Primary Care and Depression: Missing the Mark

Internal Medicine World ReportFebruary 2007
Volume 0
Issue 0

New Treatment Models Needed

Annals of Internal Medicine

When it comes to treating patients with depression, primary care physicians know that they are falling short of the mark, Lisa V. Rubenstein, MD, MSPH, writes in an editorial in the (2006;145:544-545), commenting on a study that evaluated a modified version of the more intensive collaborative depression care model.

Ann Intern Med

Although the outcomes of patients managed with the modified care model did not change significantly when compared with patients managed with the usual-care model, the results of the study (. 2006; 145: 477-487) may still help point the way to needed practice changes, Dr Rubenstein notes.

The study included 41 physicians and 375 of their patients (mean age, 45.1 years) who qualified by having repeated Patient Health Questionnaire (PHQ-9) scores between 10 and 25 or a Hopkins Symptom Checklist-20 (HSCL-20) score ≥1.0. The participants, who were representative of local and national Veterans Affairs populations, were randomized to either the intervention group or the usual-care group.

The intervention group was assigned 1 psychiatrist and 1 nurse care manager. Approximately 1 to 2 weeks after study onset the depression decision support care manager called each patient to provide counseling and invite him or her to a depression education class. This was the only direct contact with patients, in contrast to the monthly contact for up to 1 year used in previous studies of intensive interventions.

PHQ-9 scores and medication and appointment data were reviewed weekly, and each patient’s record was reviewed at least monthly. Treatment progress reports for all the enrolled patients were mailed to their physicians every 3 months. Psychiatric consultations or ongoing mental health specialty care were arranged when team members felt a patient’s scores warranted referral.

Physicians with patients in the usual-care group had access to all of their PHQ-9 scores but did not receive communications about their patients’ scores from the decision support team. Physicians and patients in this group had access to mental health services, including on-site mental health experts.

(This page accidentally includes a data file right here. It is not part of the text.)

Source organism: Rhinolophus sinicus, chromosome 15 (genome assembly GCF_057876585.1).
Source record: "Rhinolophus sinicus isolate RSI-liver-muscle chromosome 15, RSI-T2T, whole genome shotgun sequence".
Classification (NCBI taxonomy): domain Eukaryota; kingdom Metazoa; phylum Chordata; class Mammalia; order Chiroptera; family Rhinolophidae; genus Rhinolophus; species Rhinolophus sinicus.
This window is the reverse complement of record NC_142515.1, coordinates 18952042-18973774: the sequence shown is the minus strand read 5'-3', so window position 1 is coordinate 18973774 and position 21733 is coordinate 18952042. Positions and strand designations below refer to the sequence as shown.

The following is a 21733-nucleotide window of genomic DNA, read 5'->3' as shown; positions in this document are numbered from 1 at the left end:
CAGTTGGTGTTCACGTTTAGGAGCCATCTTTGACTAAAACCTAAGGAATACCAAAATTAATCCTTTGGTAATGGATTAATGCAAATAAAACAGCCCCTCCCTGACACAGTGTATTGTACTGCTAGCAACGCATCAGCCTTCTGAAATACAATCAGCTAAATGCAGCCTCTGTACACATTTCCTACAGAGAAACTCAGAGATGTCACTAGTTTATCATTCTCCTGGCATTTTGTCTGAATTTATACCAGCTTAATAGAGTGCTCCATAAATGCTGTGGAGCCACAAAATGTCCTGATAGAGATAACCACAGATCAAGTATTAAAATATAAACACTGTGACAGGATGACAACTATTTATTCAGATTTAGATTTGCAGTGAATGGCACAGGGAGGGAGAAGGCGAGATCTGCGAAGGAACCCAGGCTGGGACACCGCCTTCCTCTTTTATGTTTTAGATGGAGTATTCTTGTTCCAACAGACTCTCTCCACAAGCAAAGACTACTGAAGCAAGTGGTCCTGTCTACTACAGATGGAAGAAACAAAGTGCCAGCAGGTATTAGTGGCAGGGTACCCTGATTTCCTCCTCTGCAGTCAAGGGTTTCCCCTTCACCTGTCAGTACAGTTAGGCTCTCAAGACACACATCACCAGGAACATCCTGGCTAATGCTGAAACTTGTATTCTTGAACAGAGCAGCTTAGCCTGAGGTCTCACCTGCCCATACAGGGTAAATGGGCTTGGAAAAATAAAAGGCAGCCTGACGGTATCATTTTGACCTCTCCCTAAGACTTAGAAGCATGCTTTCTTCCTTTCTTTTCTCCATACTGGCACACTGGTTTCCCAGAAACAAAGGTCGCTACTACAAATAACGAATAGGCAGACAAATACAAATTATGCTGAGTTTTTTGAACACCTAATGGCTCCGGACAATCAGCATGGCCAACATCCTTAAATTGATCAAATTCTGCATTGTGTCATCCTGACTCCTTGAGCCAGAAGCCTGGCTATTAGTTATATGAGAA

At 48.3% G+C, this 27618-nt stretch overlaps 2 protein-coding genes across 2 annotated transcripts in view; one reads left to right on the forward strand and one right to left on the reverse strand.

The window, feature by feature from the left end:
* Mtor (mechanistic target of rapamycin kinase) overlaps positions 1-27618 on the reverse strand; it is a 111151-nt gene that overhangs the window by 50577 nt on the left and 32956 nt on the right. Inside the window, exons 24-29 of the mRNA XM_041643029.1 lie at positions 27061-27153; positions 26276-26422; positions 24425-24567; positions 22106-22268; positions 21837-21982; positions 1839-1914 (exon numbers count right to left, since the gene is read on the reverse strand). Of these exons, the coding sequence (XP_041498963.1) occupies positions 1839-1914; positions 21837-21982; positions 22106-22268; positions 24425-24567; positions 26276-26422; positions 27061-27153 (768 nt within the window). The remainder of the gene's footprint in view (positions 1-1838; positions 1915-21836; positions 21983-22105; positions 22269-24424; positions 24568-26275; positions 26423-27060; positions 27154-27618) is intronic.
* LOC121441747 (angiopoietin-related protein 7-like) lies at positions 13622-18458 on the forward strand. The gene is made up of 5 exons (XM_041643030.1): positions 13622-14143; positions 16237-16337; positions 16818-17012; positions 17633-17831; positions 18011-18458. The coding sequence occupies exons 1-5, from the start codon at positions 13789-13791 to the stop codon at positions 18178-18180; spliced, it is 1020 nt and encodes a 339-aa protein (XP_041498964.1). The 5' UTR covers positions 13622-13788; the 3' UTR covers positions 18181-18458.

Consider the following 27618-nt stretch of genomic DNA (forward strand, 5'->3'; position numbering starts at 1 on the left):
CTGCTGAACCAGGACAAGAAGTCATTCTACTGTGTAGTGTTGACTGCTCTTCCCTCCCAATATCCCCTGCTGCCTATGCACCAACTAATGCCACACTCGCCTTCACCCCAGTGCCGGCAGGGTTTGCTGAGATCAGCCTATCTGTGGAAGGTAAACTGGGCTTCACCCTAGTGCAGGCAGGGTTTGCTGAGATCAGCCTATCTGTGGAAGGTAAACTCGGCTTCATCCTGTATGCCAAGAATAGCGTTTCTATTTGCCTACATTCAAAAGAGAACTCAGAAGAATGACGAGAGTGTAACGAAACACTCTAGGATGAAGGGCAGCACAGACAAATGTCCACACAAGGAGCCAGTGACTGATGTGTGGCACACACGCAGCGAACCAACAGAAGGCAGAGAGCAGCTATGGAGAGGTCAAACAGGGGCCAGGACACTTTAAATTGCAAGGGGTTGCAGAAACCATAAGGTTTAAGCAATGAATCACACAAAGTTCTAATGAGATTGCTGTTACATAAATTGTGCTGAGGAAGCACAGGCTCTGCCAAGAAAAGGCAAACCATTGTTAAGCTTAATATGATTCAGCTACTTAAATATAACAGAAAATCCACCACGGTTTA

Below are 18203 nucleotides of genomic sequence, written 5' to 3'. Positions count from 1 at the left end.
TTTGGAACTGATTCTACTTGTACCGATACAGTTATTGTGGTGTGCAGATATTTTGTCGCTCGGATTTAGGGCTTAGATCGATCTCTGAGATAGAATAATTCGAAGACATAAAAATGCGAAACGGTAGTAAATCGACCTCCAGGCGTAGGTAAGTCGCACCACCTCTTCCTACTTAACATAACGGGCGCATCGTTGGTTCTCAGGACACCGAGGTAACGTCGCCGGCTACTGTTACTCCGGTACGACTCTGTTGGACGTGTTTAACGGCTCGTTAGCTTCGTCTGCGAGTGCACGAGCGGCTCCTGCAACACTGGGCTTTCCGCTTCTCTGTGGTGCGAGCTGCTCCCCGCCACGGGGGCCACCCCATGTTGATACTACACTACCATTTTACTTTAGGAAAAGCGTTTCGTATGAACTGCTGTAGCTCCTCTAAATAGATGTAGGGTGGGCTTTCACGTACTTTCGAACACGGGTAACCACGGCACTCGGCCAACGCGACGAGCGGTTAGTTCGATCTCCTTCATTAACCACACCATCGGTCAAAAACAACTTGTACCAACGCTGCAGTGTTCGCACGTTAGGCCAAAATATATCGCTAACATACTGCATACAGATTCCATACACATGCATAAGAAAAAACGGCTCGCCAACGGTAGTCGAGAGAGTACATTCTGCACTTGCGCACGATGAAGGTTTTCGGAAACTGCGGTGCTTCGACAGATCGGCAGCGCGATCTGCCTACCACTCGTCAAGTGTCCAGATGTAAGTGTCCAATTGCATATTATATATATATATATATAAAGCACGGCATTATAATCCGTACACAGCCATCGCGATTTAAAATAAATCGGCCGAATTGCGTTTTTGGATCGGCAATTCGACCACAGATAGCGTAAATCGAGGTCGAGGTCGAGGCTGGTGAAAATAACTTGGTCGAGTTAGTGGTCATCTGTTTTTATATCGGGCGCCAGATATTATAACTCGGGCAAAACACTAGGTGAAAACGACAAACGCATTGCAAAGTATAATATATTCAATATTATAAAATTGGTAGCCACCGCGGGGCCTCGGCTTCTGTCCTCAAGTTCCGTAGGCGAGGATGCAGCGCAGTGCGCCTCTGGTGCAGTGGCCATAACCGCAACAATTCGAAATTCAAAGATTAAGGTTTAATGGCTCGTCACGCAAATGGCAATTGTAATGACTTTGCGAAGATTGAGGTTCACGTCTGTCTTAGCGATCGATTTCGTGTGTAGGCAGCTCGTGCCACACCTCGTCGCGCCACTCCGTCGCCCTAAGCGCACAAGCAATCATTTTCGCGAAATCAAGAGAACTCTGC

Follow-up data were collected at 3, 6, and 12 months; data on 76% of patients were available for all 3 time points. Results showed that depression symptom scores (HSCL-20 scores) improved in both groups ( <.001).


After controlling for covariates, HSCL-20 scores decreased by an average of 0.382 at each time period, for a total reduction of 0.764 from baseline to up to 12 months. However, the slope of the change in HSCL-20 score did not differ between groups over this time period ( = .49). Similarly, PHQ-9 scores improved in both groups from baseline, but no significant between-group differences were found.

Nevertheless, the intervention group was more likely to be assessed for depression (93.5% vs 77.4% of the usual-care group) and to be prescribed antidepressant therapy (79.3% vs 69.3%).


Patients in the intervention group were more likely to attend at least 1 mental health specialty appointment (41.1% vs 27.2%) and reported being more satisfied than the usual-care group ( = .002).

The nurse care managers in the intervention group spent only about 8 hours a week with 189 patients, in contrast to the full-time care devoted to similar numbers of patients in earlier studies of intensive interventions.

&#8220;The good news&#8230;is that the intervention changed provider behavior,&#8221; Dr Rubenstein notes. &#8220;The bad news is that depression outcomes didn&#8217;t change when compared with those for patients of control group clinicians.&#8221;

He offers 3 possible explanations for the suboptimal outcomes:

1. Lack of care manager follow-up visits

2. The process changes were not enough to affect outcomes

3. The patient population may have been too ill to benefit from primary care&#8211;based interventions.

Despite the inconclusive findings of this study, they do show that practice changes are needed to ensure that patients with depression receive optimal care. &#8220;The alternative is to continue settling for low-quality depression care and its consequences: ongoing preventable damage to patients&#8217; lives. That outcome just isn&#8217;t acceptable,&#8221; Dr Rubenstein concludes.

Key points

• This study shows that even with enhanced care, depression outcomes do not always improve in primary care.

• It also shows, however, that physicians should be screening patients for depression more often.

• New practice paradigms are clearly needed to improve depression outcomes in the primary care setting.

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